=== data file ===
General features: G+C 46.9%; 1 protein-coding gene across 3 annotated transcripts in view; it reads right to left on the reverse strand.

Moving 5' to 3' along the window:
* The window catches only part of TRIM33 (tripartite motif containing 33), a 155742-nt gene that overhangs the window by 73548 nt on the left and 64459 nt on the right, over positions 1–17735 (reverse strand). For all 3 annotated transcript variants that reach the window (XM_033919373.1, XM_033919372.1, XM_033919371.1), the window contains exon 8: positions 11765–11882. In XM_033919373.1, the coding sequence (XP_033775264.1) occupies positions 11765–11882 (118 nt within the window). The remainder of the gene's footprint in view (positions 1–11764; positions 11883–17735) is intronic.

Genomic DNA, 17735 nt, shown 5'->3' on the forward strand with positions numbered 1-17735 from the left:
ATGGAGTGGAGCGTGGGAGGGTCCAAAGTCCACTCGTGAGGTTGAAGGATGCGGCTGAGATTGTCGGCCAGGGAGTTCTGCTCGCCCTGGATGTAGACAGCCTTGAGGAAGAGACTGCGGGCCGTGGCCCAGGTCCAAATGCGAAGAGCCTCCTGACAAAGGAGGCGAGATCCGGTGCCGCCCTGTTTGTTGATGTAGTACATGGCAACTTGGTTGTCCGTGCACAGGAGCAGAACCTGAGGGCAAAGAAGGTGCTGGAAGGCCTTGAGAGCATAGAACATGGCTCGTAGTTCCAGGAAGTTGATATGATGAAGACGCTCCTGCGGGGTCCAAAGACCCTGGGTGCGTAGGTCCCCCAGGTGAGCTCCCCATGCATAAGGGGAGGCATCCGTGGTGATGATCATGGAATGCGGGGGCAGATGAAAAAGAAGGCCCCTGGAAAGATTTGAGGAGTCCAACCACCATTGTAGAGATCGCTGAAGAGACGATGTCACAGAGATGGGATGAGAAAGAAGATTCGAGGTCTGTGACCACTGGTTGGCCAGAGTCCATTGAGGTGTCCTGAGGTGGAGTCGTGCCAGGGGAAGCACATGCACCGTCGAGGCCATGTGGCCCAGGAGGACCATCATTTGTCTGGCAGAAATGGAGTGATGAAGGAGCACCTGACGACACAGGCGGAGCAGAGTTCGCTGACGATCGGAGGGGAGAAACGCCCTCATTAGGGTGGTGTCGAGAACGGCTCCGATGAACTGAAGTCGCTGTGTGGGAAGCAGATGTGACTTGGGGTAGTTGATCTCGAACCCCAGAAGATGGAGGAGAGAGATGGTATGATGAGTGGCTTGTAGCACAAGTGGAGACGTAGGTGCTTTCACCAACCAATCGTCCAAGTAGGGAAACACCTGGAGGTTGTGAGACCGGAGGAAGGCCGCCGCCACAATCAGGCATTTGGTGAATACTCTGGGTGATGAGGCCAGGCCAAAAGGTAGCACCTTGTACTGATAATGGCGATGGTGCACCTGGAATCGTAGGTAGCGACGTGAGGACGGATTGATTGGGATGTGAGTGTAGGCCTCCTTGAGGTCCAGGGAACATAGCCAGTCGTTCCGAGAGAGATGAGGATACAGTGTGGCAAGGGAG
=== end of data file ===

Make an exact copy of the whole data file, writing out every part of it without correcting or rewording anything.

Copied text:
General features: G+C 46.9%; 1 protein-coding gene across 3 annotated transcripts in view; it reads right to left on the reverse strand.

Moving 5' to 3' along the window:
* The window catches only part of TRIM33 (tripartite motif containing 33), a 155742-nt gene that overhangs the window by 73548 nt on the left and 64459 nt on the right, over positions 1–17735 (reverse strand). For all 3 annotated transcript variants that reach the window (XM_033919373.1, XM_033919372.1, XM_033919371.1), the window contains exon 8: positions 11765–11882. In XM_033919373.1, the coding sequence (XP_033775264.1) occupies positions 11765–11882 (118 nt within the window). The remainder of the gene's footprint in view (positions 1–11764; positions 11883–17735) is intronic.

Genomic DNA, 17735 nt, shown 5'->3' on the forward strand with positions numbered 1-17735 from the left:
ATGGAGTGGAGCGTGGGAGGGTCCAAAGTCCACTCGTGAGGTTGAAGGATGCGGCTGAGATTGTCGGCCAGGGAGTTCTGCTCGCCCTGGATGTAGACAGCCTTGAGGAAGAGACTGCGGGCCGTGGCCCAGGTCCAAATGCGAAGAGCCTCCTGACAAAGGAGGCGAGATCCGGTGCCGCCCTGTTTGTTGATGTAGTACATGGCAACTTGGTTGTCCGTGCACAGGAGCAGAACCTGAGGGCAAAGAAGGTGCTGGAAGGCCTTGAGAGCATAGAACATGGCTCGTAGTTCCAGGAAGTTGATATGATGAAGACGCTCCTGCGGGGTCCAAAGACCCTGGGTGCGTAGGTCCCCCAGGTGAGCTCCCCATGCATAAGGGGAGGCATCCGTGGTGATGATCATGGAATGCGGGGGCAGATGAAAAAGAAGGCCCCTGGAAAGATTTGAGGAGTCCAACCACCATTGTAGAGATCGCTGAAGAGACGATGTCACAGAGATGGGATGAGAAAGAAGATTCGAGGTCTGTGACCACTGGTTGGCCAGAGTCCATTGAGGTGTCCTGAGGTGGAGTCGTGCCAGGGGAAGCACATGCACCGTCGAGGCCATGTGGCCCAGGAGGACCATCATTTGTCTGGCAGAAATGGAGTGATGAAGGAGCACCTGACGACACAGGCGGAGCAGAGTTCGCTGACGATCGGAGGGGAGAAACGCCCTCATTAGGGTGGTGTCGAGAACGGCTCCGATGAACTGAAGTCGCTGTGTGGGAAGCAGATGTGACTTGGGGTAGTTGATCTCGAACCCCAGAAGATGGAGGAGAGAGATGGTATGATGAGTGGCTTGTAGCACAAGTGGAGACGTAGGTGCTTTCACCAACCAATCGTCCAAGTAGGGAAACACCTGGAGGTTGTGAGACCGGAGGAAGGCCGCCGCCACAATCAGGCATTTGGTGAATACTCTGGGTGATGAGGCCAGGCCAAAAGGTAGCACCTTGTACTGATAATGGCGATGGTGCACCTGGAATCGTAGGTAGCGACGTGAGGACGGATTGATTGGGATGTGAGTGTAGGCCTCCTTGAGGTCCAGGGAACATAGCCAGTCGTTCCGAGAGAGATGAGGATACAGTGTGGCAAGGGAG